Extraordinary English vocal talent Amy Winehouse broke hearts when she died at 27 in 2011 from alcohol poisoning. Asif Kapadia’s documentary, Amy, only heightens our sadness as we relive it.
As Amy demonstrates, Winehouse didn’t so much die as orchestrate her own disappearance, a phenomenon associated with archetypal Neptune, whose bailiwick also includes drugs, addiction, seduction, artistic genius and a state of mind in which merging with another realm is the default.
Winehouse’s Neptunian proclivities manifested early on. She wrote poetry. She had an absent father, Mitch Winehouse, whom she adored anyway, and made his disappearance her own through bouts with bulemia that her mother never felt strong enough to address. Even then, fading away at the physical level – which suggests the dissolution of psyche – held appeal.
After she got her first real money from a record deal, she bought a flat in London, essentially where she could smoke weed. Booze for breakfast became a habit. Then came the seductive forces – in the form of boyfriend Blake Fielder, later her husband, and to whom she said, “I’ll do anything you do.” The proverbial “love is a drug” – including cocaine and heroin – literally applies here.
Some people close to Winehouse were ethical enough to do – or, as least, attempt to do – right by her. Others, including her father, do not. Even when Fielder is arrested in 2007, Winehouse’s pattern of wanting to vanish – as though she desired to become part of the very transcendence that fueled her imagination – was too ingrained to matter.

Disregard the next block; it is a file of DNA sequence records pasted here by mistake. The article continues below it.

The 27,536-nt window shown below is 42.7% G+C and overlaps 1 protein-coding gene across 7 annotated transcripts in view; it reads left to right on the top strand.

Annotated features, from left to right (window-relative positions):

Awards couldn’t effect a permanent turnaround, either. In fact, as she told a loyal childhood friend, during a period when she seemed to have been drug-free, such accolades are no fun without drugs. “This was someone who was trying to disappear,” says hip-hop artist and actor Yasiin Bey (formerly known as Mos Def), even as she wowed her musical idol Tony Bennett during a recording session. “Life teaches you how to live it, if you live long enough,” says Bennett in the film. Winehouse didn’t get a chance to test the validity of that adage.
As far as Winehouse was concerned, “All I’m good for is making tunes.” The ones she gave us constitute a small but cherished output. Amy is a worthy companion to her compendium.
Archetypes: Musician. Artist. Poet. Addict. Easily Seduced. Intoxicated. Self-Deceiver.
Astrology Archetypes: ♆ ( Neptune)